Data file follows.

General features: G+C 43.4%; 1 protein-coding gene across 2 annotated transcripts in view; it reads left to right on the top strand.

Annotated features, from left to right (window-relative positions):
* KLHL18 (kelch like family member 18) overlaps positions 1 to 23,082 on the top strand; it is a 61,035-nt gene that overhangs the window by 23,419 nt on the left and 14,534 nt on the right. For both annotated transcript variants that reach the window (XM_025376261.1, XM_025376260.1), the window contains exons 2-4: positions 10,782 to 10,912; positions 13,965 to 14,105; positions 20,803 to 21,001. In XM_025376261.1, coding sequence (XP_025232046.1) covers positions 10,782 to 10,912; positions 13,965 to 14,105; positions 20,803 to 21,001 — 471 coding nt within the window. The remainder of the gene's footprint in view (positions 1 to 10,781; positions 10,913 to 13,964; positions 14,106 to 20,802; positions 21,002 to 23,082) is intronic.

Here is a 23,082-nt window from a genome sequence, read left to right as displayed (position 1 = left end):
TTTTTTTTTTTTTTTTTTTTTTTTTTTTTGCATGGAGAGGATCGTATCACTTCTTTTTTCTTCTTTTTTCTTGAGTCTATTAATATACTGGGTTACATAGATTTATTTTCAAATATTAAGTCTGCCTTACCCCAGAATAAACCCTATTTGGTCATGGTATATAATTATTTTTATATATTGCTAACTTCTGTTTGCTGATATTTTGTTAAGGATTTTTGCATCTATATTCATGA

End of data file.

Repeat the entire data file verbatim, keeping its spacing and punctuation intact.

General features: G+C 43.4%; 1 protein-coding gene across 2 annotated transcripts in view; it reads left to right on the top strand.

Annotated features, from left to right (window-relative positions):
* KLHL18 (kelch like family member 18) overlaps positions 1 to 23,082 on the top strand; it is a 61,035-nt gene that overhangs the window by 23,419 nt on the left and 14,534 nt on the right. For both annotated transcript variants that reach the window (XM_025376261.1, XM_025376260.1), the window contains exons 2-4: positions 10,782 to 10,912; positions 13,965 to 14,105; positions 20,803 to 21,001. In XM_025376261.1, coding sequence (XP_025232046.1) covers positions 10,782 to 10,912; positions 13,965 to 14,105; positions 20,803 to 21,001 — 471 coding nt within the window. The remainder of the gene's footprint in view (positions 1 to 10,781; positions 10,913 to 13,964; positions 14,106 to 20,802; positions 21,002 to 23,082) is intronic.

Here is a 23,082-nt window from a genome sequence, read left to right as displayed (position 1 = left end):
TTTTTTTTTTTTTTTTTTTTTTTTTTTTTGCATGGAGAGGATCGTATCACTTCTTTTTTCTTCTTTTTTCTTGAGTCTATTAATATACTGGGTTACATAGATTTATTTTCAAATATTAAGTCTGCCTTACCCCAGAATAAACCCTATTTGGTCATGGTATATAATTATTTTTATATATTGCTAACTTCTGTTTGCTGATATTTTGTTAAGGATTTTTGCATCTATATTCATGA